CloudHQ is the service I’ve been impatiently awaiting for months. Basically, it’s a cloud storage aggregator that keeps your Google Docs, Dropbox, SugarSync and Basecamp files all in sync via the web. It does so by plugging into the APIs for each of these services. In practice, this is a bit of a roundabout solution. But until Google or Dropbox or Basecamp comes up with a native solution, CloudHQ is the best alternative.
All I’ve ever really wanted out of life is to be able to edit documents with Google Docs and save them to my Dropbox folder. Or, edit a Google Docs file in Microsoft Office and have it sync automatically back to Google Docs and dropbox (for backup). CloudHQ let’s me do that. It’s not the world’s most graceful solution (it’s still in beta), but it certainly works. Here’s the official video explaining the service:
When you first sign up for CloudHQ, you’ll be asked authorize all the requisite services that CloudHQ needs to talk to. This is just like authorizing any third-party application to access Google Docs, Dropbox or Basecamp. Note: I don’t use Basecamp so I’ll only be looking at Google Docs / Dropbox integration.
If, for any reason, you decide that you don’t trust CloudHQ anymore, you can go ahead and Disconnect the authorization from either end. In CloudHQ, this stuff shows up in your Manage Services tab.
With your services linked up, you can go ahead and browse all of your files from within CloudHQ. Do this in the My Cloud Files tab.
You can download files to your hard drive and move them around in the cloud from here. This isn’t incredibly useful on a day-to-day basis. Without CloudHQ, you could just as easily download a file from Google Docs and then upload it through the Dropbox web interface or desktop client. But the Synchronize Files feature built-in to CloudHQ accomplishes this much more easily. See below:
CloudHQ lets you sync folders between services by mapping them one at a time. So, in this example, I’ve synced the “Client Content” collection in my Google Docs account to my “CloudHQ” folder on my Dropbox account. Any changes made in either folder will be reflected in its counterpart.
The big, big downside to this is that the synchronization is far from instant. When I did my initial sync, it took five minutes or so.
But while writing this review, I created a new file that I wanted to sync back to Google Docs from Dropbox at 11:23 AM (it’s the New Microsoft Word.doc file you see in the screenshot). Now, it’s 11:55 AM and it still hasn’t showed up in Google Docs. Additionally, the folder you see in my Google Docs account called “CloudHQ(google)” still isn’t being recognized by CloudHQ.net, and is therefore unusable for the time being. As mentioned in the Synchronize Files tab, syncing could take “a couple of hours.” That’s frustratingly vague.
Update: CloudHQ has since updated their sync method so that Dropbox / Google Docs files get synced within 10 to 15 minutes, in my tests. You do have to punch in your Dropbox Events RSS feed, though. CloudHQ will walk you through it when you log in.
That may be okay, say, if I’m going to spend the day working on a project out of the office and want it to be synced to my Dropbox for tomorrow or later that night. But if I’m trying to collaborate with someone in real time or have a doc ready-to-go and deliverable by a certain time, I won’t be super-thrilled to wait for CloudHQ to decide to sync my files. Because there’s no “Manual Sync” button and no indication of when the next sync will be, I’m probably just going to end up downloading the file from Google Docs and re-uploading it to wherever it needs to go or vice versa.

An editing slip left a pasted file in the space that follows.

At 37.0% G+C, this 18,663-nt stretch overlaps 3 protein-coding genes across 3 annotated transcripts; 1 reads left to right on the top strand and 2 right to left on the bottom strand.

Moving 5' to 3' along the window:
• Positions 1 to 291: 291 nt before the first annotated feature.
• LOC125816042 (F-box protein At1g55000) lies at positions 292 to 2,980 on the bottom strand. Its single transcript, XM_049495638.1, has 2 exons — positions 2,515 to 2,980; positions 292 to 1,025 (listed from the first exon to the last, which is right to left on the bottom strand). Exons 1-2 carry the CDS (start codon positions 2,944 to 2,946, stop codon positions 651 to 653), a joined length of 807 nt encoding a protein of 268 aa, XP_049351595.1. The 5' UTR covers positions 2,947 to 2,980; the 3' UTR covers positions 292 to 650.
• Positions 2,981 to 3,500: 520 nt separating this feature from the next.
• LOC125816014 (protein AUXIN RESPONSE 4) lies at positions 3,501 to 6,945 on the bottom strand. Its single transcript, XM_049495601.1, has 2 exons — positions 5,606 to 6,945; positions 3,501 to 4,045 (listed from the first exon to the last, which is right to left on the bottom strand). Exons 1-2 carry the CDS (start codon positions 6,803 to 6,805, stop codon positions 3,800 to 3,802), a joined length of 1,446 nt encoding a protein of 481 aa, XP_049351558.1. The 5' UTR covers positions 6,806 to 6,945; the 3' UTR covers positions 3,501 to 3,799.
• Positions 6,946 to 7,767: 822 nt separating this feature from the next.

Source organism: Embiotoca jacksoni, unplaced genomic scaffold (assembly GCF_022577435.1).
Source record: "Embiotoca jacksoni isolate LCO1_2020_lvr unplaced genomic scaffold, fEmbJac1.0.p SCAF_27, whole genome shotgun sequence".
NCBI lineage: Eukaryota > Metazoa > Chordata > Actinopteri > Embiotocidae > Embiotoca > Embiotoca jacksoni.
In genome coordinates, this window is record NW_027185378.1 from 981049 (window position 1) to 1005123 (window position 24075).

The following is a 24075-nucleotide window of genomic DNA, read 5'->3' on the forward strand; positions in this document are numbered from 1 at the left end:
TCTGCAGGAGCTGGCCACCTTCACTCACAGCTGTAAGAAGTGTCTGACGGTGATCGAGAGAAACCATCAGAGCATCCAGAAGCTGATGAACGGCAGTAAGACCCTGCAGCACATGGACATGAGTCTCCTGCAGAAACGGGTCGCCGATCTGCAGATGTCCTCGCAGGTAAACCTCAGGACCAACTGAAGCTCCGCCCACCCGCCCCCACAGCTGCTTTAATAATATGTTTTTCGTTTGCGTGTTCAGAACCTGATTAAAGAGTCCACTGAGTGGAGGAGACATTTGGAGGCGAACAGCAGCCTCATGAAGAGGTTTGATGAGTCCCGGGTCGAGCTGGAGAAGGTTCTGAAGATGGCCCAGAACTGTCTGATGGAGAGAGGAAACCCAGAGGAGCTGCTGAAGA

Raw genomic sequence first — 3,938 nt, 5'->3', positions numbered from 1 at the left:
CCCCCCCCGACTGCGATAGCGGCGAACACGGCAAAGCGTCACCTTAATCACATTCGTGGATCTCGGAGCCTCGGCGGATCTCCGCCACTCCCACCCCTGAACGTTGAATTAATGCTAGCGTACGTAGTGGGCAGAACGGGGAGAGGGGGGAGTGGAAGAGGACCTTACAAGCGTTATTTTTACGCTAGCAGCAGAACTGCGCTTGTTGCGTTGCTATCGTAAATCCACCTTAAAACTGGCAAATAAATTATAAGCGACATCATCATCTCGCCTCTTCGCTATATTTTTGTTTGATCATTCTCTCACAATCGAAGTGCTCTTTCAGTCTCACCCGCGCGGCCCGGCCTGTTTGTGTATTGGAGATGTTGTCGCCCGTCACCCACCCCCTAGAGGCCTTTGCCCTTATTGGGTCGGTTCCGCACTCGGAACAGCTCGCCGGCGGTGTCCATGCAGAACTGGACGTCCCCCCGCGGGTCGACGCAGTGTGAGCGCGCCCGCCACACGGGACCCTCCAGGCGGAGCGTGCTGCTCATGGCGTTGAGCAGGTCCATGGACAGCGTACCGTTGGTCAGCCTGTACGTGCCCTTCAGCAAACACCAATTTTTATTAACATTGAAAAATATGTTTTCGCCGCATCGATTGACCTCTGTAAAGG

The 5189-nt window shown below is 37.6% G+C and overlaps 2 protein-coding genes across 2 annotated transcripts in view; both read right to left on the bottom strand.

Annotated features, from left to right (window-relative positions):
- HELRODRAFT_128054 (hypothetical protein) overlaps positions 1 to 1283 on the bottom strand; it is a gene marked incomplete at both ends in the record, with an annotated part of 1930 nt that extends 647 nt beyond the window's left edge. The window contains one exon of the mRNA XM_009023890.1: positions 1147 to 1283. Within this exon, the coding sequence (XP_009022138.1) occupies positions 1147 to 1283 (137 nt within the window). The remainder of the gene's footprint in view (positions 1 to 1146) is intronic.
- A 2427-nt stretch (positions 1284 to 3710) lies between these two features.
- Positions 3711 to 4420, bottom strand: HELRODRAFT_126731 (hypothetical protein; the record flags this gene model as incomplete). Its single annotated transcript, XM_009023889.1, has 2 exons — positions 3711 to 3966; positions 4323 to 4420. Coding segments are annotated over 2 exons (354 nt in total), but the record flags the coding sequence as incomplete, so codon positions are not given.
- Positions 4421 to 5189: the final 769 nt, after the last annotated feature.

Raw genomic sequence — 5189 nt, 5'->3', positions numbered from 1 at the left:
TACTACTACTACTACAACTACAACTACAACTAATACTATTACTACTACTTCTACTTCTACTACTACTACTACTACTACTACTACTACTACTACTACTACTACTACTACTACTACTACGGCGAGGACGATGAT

I suspect that this limitation has something to do with the API and what’s allowed by Google Docs. I don’t think Google would appreciate a third-party service pinging it every 30 seconds, nor would Dropbox. Multiply that by thousands of users and you’ve got a major bandwidth / DDOS issue. That’s why I kind of worry that CloudHQ may not be a viable option long-term. If this slow, unpredictable syncing is on Google or Dropbox or Basecamp or SugarSync’s end, then there’s no way CloudHQ can improve it.
That being said, when CloudHQ does perform a sync, it sends you a very nice report, including how many files were synced and whether or not there were any issues, such as file conflicts.
There’s also a Chrome extensions Co-Founder Selim Dizdar made me aware of this afternoon which supposedly lets you explore your Dropbox / SugarSync folders from within Google Docs,
but I haven’t gotten it to work yet. Update: I’ve since had success with the extension, and it’s quite groovy.
It lets you explore your Dropbox folder from within Google Docs and edit supported documents and then save them directly to your Dropbox folder. Best of all, the changes are instant (unlike with file sync).
I really, really like the idea of CloudHQ. And it works, too. But the slow, unpredictable syncing is a killer. The interface isn’t particularly intuitive either—they could really benefit from a usability guy, or at the very least, a native English speaker to spruce up some of the text. That’s forgivable, though, because of the beta status. Right now, the service is free, but I’m curious to see how much they plan on charging for this. I’d like to see some more consistency and reliability before I shelled out money for CloudHQ. There will also be a free version as well as 30-day trial once the product leaves beta.